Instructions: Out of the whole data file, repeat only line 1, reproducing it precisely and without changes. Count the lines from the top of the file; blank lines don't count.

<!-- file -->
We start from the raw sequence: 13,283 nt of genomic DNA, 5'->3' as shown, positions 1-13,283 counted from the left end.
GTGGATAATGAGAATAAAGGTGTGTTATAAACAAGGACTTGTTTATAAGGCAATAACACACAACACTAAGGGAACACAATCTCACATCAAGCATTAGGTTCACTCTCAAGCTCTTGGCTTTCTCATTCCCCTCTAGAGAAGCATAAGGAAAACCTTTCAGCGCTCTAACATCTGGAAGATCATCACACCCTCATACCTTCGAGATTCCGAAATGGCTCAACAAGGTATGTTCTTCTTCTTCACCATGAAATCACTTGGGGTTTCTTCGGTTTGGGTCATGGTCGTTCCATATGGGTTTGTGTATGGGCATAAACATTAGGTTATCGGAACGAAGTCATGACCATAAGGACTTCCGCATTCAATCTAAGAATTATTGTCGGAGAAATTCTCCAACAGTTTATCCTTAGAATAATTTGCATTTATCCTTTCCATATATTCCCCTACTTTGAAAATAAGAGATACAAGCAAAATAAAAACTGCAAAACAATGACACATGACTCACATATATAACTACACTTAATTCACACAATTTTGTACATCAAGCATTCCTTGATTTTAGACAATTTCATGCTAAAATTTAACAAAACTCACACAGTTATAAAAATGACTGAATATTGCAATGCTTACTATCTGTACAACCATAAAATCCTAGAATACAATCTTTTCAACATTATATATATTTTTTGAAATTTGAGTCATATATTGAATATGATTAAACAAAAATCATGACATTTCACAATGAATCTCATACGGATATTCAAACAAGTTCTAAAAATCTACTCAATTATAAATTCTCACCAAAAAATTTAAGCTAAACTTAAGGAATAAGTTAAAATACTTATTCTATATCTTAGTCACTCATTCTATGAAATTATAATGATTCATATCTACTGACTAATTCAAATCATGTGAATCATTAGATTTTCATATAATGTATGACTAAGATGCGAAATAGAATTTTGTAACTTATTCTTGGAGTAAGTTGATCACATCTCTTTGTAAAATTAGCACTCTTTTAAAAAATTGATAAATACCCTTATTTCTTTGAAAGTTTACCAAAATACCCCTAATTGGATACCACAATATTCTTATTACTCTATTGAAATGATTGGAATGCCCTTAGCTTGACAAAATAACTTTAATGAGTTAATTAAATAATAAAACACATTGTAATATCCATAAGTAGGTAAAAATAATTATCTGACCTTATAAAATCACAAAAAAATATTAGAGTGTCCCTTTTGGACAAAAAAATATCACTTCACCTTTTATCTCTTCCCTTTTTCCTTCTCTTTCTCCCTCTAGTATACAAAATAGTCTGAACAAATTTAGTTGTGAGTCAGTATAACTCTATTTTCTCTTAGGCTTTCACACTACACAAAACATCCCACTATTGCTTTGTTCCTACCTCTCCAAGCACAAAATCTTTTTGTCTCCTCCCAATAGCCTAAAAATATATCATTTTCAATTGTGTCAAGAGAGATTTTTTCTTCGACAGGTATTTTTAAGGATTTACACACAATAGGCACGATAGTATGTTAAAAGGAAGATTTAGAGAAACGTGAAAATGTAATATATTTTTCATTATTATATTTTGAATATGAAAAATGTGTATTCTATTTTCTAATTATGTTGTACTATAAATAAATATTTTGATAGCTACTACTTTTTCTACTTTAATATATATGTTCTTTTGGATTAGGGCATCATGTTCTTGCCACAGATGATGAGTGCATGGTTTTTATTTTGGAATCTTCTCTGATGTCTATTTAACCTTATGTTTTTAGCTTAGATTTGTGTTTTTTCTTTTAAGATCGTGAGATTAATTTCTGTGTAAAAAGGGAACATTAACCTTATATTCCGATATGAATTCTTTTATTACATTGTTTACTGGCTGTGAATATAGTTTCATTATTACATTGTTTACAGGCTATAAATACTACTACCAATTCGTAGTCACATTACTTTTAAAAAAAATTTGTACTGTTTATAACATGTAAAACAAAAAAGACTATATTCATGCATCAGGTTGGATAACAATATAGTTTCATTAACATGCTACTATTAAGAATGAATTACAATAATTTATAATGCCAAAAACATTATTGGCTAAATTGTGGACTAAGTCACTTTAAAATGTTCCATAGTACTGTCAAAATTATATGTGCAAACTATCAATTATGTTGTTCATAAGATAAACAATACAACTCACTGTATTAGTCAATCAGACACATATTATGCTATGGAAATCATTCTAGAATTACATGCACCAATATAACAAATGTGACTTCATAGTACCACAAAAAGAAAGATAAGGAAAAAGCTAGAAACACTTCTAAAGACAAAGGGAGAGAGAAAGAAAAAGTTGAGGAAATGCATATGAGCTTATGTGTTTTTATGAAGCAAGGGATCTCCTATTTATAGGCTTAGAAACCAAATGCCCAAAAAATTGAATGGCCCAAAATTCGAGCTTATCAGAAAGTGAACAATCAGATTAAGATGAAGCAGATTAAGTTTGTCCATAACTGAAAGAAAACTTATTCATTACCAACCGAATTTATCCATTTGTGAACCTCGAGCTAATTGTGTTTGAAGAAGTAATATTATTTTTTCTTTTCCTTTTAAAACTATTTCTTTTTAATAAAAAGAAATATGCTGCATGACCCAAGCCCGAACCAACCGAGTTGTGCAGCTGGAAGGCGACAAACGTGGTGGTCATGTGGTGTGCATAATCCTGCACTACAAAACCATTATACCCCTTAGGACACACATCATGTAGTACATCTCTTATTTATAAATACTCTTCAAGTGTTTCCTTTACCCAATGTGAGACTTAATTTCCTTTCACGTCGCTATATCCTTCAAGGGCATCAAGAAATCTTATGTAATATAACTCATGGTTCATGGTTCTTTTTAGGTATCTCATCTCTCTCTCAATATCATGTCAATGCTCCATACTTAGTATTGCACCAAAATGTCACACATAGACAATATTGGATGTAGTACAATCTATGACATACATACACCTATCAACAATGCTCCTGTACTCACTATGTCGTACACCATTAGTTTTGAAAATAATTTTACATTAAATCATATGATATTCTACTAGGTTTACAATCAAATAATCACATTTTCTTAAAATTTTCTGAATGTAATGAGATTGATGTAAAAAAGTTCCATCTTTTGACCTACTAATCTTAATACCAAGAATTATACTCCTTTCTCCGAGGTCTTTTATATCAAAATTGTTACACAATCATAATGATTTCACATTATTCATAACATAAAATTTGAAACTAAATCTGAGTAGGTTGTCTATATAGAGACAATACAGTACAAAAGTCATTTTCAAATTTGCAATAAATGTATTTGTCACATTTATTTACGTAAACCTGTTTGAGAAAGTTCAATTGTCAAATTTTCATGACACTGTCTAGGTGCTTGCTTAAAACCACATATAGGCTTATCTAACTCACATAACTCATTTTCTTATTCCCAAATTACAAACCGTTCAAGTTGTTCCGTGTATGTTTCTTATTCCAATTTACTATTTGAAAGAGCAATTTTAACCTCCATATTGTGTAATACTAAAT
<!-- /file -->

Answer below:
We start from the raw sequence: 13,283 nt of genomic DNA, 5'->3' as shown, positions 1-13,283 counted from the left end.